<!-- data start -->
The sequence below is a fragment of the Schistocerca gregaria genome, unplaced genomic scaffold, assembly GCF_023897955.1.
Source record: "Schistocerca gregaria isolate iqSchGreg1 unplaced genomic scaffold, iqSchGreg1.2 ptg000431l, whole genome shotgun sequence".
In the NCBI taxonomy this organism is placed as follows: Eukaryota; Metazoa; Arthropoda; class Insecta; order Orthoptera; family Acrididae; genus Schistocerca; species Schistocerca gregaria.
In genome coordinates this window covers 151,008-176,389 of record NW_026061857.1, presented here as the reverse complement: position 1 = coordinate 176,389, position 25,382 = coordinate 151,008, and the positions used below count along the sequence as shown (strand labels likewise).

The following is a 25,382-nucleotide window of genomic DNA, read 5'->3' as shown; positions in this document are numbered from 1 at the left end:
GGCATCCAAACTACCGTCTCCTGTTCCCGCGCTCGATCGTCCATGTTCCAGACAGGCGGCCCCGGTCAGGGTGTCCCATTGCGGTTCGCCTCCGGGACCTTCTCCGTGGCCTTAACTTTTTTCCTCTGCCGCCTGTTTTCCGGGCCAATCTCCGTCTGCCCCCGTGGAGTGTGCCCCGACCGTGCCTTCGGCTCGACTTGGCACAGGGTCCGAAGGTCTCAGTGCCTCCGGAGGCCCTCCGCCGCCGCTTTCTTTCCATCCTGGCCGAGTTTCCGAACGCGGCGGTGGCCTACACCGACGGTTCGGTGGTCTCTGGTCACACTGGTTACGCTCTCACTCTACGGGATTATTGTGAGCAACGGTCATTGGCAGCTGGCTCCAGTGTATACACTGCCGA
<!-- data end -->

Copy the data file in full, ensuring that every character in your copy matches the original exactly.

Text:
The sequence below is a fragment of the Schistocerca gregaria genome, unplaced genomic scaffold, assembly GCF_023897955.1.
Source record: "Schistocerca gregaria isolate iqSchGreg1 unplaced genomic scaffold, iqSchGreg1.2 ptg000431l, whole genome shotgun sequence".
In the NCBI taxonomy this organism is placed as follows: Eukaryota; Metazoa; Arthropoda; class Insecta; order Orthoptera; family Acrididae; genus Schistocerca; species Schistocerca gregaria.
In genome coordinates this window covers 151,008-176,389 of record NW_026061857.1, presented here as the reverse complement: position 1 = coordinate 176,389, position 25,382 = coordinate 151,008, and the positions used below count along the sequence as shown (strand labels likewise).

The following is a 25,382-nucleotide window of genomic DNA, read 5'->3' as shown; positions in this document are numbered from 1 at the left end:
GGCATCCAAACTACCGTCTCCTGTTCCCGCGCTCGATCGTCCATGTTCCAGACAGGCGGCCCCGGTCAGGGTGTCCCATTGCGGTTCGCCTCCGGGACCTTCTCCGTGGCCTTAACTTTTTTCCTCTGCCGCCTGTTTTCCGGGCCAATCTCCGTCTGCCCCCGTGGAGTGTGCCCCGACCGTGCCTTCGGCTCGACTTGGCACAGGGTCCGAAGGTCTCAGTGCCTCCGGAGGCCCTCCGCCGCCGCTTTCTTTCCATCCTGGCCGAGTTTCCGAACGCGGCGGTGGCCTACACCGACGGTTCGGTGGTCTCTGGTCACACTGGTTACGCTCTCACTCTACGGGATTATTGTGAGCAACGGTCATTGGCAGCTGGCTCCAGTGTATACACTGCCGA